HIGH DESERT RETREAT - a conversation with Dan Petersen, by Karen Childress
Personal development coach Dan Petersen has the kind of life many people dream about – quiet, comfortable, close to nature, and almost never hurried. At the end of a long, winding gravel road just outside Cortez, Colorado is Sage Canyon Ranch. In this special place Dan lives seamlessly. Each day is a wonderful blend of solitude, physical work around the ranch, reading or writing, time on the telephone with coaching clients, visiting friends and neighbors and – with increasing frequency – working with individuals who come to Sage Canyon for guided solitude retreats. During a recent visit to the ranch Dan and I had a conversation about the retreats he does with his clients. Listen in as Dan discusses the value of these inner journeys.
Karen: Dan, I’ve had the good fortune to stay here at the cliff house, so I know how special it is. For someone who has never seen it, how would you describe it?
Dan: I designed the cliff house and lived here until just recently when I built a second home which is set up both for me to live in and for small group retreats. Now that I’ve moved into that home, this space is open for people to come and stay for a few days in retreat. What makes this house unique is that it’s built into the side of the cliff, so the living room and bathroom walls are literally a rock mountain. The interior is almost all wood, and there’s a wood stove in the corner. The view across the canyon is a red rock mesa and behind that is a huge mountain that has snow on top a good part of the year.
Karen: It’s a magical place.
Dan: It is to me. There is something transforming about getting away from the activity and demands of what most people know as modern society. It supports clear thinking and redesigning the next chapter in life. There is also something we’ve largely lost in contemporary culture and that’s a recognition of where we fit in with nature. Out here, somehow people are able to get a picture of that. It is a powerful place that has been the home of the ancient Anasazi culture. There are ruins and signs of ancient civilization around every corner.
Karen: There is nature everywhere you look out here. It’s interesting to think that it wasn’t all that long ago that this is how a lot of people lived. Fast-paced cities were a long way away.
Dan: More and more I think one of the benefits clients get from being out here for a solitude retreat is a reprieve from technology. The cliff house, where most people stay, has the basic modern conveniences – electricity, heat, a bathroom – but just being away from TV, the radio, phones and computers is now considered a real adventure for a lot of people.
Karen: How do people cope when they come here, with the lack of interconnectivity?
Dan: Really well. It takes them about a day to get used to the quiet but then their more thoughtful, reclusive, creative side kicks in and they love it. They don’t want to leave when it’s time to go home. It’s amazing what we can get used to when we’re caught up in all our busyness and the adrenaline of cosmopolitan life and work and success. Clients who really want to get away from it all can stay in the teepee on a small mesa back in a canyon. That’s the next level of solitude and being in touch with nature.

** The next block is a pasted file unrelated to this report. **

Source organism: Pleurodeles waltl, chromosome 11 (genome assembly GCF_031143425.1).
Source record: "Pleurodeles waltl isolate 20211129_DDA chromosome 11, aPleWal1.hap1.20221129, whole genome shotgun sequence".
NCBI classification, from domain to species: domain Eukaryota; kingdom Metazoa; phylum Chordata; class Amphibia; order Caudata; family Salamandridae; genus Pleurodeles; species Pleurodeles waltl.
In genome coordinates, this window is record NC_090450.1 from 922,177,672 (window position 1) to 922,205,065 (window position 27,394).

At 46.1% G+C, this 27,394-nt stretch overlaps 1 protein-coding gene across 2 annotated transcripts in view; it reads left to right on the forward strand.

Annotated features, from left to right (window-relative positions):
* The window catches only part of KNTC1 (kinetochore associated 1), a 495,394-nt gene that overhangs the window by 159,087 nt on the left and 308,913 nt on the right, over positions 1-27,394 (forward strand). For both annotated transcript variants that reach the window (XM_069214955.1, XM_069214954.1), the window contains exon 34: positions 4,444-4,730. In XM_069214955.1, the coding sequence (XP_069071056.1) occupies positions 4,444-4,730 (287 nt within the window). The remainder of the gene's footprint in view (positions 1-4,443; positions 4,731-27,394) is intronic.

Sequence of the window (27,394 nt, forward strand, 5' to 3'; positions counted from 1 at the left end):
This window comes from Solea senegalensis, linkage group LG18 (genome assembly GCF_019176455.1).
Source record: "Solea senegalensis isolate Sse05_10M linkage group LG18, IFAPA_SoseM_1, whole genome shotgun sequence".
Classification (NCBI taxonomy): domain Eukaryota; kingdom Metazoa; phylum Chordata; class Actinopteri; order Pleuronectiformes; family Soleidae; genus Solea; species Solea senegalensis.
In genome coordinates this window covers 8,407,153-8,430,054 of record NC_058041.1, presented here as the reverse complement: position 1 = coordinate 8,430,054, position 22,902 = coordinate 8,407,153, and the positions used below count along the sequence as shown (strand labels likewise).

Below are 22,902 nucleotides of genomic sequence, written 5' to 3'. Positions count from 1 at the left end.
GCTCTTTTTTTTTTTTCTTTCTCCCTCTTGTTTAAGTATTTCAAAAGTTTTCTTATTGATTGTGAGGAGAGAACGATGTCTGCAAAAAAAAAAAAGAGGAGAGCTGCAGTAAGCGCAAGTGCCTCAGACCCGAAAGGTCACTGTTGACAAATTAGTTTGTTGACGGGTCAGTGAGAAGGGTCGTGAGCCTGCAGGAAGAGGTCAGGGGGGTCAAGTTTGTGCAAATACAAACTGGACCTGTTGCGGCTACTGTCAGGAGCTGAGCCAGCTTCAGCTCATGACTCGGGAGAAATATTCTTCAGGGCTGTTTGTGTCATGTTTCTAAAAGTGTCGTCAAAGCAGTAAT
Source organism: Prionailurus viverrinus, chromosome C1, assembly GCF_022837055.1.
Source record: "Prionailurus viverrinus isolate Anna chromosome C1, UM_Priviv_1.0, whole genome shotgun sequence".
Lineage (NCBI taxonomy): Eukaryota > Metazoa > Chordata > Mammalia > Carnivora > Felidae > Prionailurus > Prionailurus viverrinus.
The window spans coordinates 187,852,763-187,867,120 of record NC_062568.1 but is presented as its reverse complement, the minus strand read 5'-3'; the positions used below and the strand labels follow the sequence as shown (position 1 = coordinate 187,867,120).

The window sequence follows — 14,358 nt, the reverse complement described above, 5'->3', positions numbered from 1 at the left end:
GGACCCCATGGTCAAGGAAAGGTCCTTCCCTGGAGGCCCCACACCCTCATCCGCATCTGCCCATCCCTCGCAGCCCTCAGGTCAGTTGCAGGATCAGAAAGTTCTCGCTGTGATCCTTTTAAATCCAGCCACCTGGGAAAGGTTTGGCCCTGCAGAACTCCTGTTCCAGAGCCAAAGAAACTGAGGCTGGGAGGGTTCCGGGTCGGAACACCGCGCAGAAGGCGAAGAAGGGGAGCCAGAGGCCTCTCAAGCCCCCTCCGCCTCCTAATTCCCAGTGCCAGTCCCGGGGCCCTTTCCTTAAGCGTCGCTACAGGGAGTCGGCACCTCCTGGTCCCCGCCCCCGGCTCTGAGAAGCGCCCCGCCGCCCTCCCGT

Karen: I remember the teepee from when we hiked up there last summer. It wasn’t as isolated as I’d imagined it would be.
Dan: It’s not that far from the house, maybe a 20 minute hike. It’s even more remote in the teepee and it’s safe and comfortable. For most people just being in the cliff house and away from noise and technology and the news for a few days is plenty of solitude. And clients have the choice. They can stay here in the cliff house, up at the teepee, or split their retreat between the two places.
Karen: When people come here, what do they most need?
Dan: They mostly need to slow down. They need to unwind, relax, get some sleep, cook and eat slowly, take time to reflect. They start realizing what is possible and that they are capable of being the authors of their own lives and their work. Possibly the most difficult is the process of letting go. When clients slow down enough to look at their lives from a new vantage point, they start to get in touch with the fact that this is it, this is my life and I get to choose how I want to live it. For this to materialize, it is always necessary to let go of old ways of being and thinking. They begin to break free of their external references and authority. They start asking themselves what I think are some of the most important questions we can ask.
Karen: Which are?
Dan: How do I want to live this very precious life I have been given? What do I want to do for the remainder of my time? What does my intuition want me to do and to be?
Karen: Do people get answers?
Dan: Yes, they do. The biggest challenge is for people to trust their own insights and take action, which is why subsequent coaching is a vital piece of this process. I encourage them to begin to ask what is wanting to happen in their lives instead of trying to figure out what to do. Most people coming here are at a stage where they are realizing that there is a source of knowledge waiting to be heard which sometimes has very different plans than their reasoning mind does.